Legislators also need to restore secondary liability. Attentive readers may recall that a Supreme Court decision in 1994 disallowed suits against advisors like accountants and lawyers for aiding and abetting frauds. In other words, a plaintiff could only file a claim against the party that had fleeced him; he could not seek recourse against those who had made the fraud possible, say, accounting firms that prepared misleading financial statements. That 1994 decision flew in the face of sixty years of court decisions, practices in criminal law (the guy who drives the car for a bank robber is an accessory), and common sense. Reinstituting secondary liability would make it more difficult to engage in shoddy practices.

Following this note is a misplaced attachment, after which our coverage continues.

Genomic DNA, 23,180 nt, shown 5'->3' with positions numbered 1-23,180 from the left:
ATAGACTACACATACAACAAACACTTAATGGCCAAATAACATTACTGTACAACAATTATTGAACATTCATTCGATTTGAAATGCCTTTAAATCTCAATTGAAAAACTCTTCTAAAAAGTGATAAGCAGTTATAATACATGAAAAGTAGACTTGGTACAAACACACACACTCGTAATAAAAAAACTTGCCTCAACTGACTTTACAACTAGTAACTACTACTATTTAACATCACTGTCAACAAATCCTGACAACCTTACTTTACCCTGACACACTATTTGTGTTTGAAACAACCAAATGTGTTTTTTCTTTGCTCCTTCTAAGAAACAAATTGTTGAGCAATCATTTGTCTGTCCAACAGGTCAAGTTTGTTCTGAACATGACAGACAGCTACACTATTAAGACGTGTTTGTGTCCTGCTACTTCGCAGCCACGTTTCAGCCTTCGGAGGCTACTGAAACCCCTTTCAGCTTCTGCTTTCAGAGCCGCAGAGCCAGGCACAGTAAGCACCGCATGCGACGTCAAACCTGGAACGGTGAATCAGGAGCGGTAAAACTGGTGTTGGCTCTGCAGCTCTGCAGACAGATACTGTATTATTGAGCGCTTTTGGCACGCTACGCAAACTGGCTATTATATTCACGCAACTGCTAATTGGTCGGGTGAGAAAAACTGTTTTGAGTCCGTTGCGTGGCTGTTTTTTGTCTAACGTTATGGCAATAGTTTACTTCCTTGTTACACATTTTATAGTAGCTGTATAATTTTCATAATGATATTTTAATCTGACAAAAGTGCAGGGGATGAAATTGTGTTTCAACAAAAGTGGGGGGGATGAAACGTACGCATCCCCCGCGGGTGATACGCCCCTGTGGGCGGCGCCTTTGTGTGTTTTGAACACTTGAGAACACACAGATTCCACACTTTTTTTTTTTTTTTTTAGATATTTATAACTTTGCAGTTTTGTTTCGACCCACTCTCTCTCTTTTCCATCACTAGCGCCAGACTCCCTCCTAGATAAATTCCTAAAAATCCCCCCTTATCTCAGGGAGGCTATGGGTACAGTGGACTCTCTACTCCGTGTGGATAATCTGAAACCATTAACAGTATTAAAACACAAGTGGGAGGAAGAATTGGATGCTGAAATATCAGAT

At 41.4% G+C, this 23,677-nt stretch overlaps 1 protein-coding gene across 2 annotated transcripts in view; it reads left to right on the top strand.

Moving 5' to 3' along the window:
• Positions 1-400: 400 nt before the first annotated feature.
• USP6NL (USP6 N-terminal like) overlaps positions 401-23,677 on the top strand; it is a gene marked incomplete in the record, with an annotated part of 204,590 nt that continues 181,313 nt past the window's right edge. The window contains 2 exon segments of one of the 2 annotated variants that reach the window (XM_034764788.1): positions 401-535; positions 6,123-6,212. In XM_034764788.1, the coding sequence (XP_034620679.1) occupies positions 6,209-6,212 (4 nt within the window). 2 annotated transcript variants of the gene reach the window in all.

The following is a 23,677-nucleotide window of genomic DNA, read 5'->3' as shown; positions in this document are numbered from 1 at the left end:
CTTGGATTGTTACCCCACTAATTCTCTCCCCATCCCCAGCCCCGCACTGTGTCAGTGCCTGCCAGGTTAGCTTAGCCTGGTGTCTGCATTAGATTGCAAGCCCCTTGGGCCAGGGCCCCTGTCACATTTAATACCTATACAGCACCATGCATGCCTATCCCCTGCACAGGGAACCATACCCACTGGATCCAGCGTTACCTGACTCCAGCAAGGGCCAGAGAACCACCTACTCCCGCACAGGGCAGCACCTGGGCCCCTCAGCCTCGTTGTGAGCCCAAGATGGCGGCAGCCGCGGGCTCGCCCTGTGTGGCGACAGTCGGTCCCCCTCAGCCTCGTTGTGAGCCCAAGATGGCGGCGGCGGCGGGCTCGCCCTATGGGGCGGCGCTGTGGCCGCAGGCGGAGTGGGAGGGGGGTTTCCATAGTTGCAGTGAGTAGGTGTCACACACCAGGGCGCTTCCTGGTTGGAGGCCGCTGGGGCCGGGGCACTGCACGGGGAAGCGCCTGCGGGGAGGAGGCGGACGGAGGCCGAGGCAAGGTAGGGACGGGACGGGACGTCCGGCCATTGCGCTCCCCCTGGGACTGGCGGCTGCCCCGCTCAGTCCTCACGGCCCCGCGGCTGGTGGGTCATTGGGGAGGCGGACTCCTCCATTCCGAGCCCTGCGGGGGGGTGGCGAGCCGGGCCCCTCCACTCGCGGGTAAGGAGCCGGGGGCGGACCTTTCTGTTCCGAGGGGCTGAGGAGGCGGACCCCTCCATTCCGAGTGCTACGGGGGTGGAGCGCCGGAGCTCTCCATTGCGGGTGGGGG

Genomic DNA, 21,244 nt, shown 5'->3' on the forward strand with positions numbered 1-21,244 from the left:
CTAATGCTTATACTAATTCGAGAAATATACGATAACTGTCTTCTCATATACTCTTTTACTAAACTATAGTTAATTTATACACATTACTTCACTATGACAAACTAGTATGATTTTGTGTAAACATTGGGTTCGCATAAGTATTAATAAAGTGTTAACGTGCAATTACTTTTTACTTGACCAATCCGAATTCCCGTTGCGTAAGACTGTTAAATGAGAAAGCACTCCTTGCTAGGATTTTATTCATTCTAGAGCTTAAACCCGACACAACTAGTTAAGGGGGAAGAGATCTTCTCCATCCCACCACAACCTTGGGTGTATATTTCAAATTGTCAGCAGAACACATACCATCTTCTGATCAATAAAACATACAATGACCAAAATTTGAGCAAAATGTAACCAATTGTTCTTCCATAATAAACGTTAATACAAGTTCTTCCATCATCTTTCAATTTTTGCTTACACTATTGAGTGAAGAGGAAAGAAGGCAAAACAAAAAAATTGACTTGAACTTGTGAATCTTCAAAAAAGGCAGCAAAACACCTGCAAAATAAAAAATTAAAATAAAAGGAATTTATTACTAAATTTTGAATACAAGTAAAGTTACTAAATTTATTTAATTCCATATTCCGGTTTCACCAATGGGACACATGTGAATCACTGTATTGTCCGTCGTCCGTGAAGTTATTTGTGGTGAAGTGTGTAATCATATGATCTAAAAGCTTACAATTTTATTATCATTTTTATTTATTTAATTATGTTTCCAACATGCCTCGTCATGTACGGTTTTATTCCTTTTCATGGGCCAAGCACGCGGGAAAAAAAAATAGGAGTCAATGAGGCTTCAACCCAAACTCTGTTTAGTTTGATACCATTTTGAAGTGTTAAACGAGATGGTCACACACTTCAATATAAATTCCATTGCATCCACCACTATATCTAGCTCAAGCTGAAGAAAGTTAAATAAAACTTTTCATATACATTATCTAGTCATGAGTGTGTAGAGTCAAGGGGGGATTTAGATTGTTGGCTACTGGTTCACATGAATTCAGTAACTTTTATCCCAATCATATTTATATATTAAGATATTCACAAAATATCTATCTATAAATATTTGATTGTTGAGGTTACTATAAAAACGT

The net effect is that if the clients themselves don’t sue (and they have plenty of reasons not to, starting with not wanting to air dirty linen and potentially open up privileged communications), the only recourse is sanctions by bar associations or prosecution. But state bar associations typically focus their policing efforts on solo practitioners. Bigger firms are often active in the bar association, and not surprisingly, the officialdom is seldom inclined to act against social acquaintances, particularly ones at concerns that also pay a lot in the way of dues.
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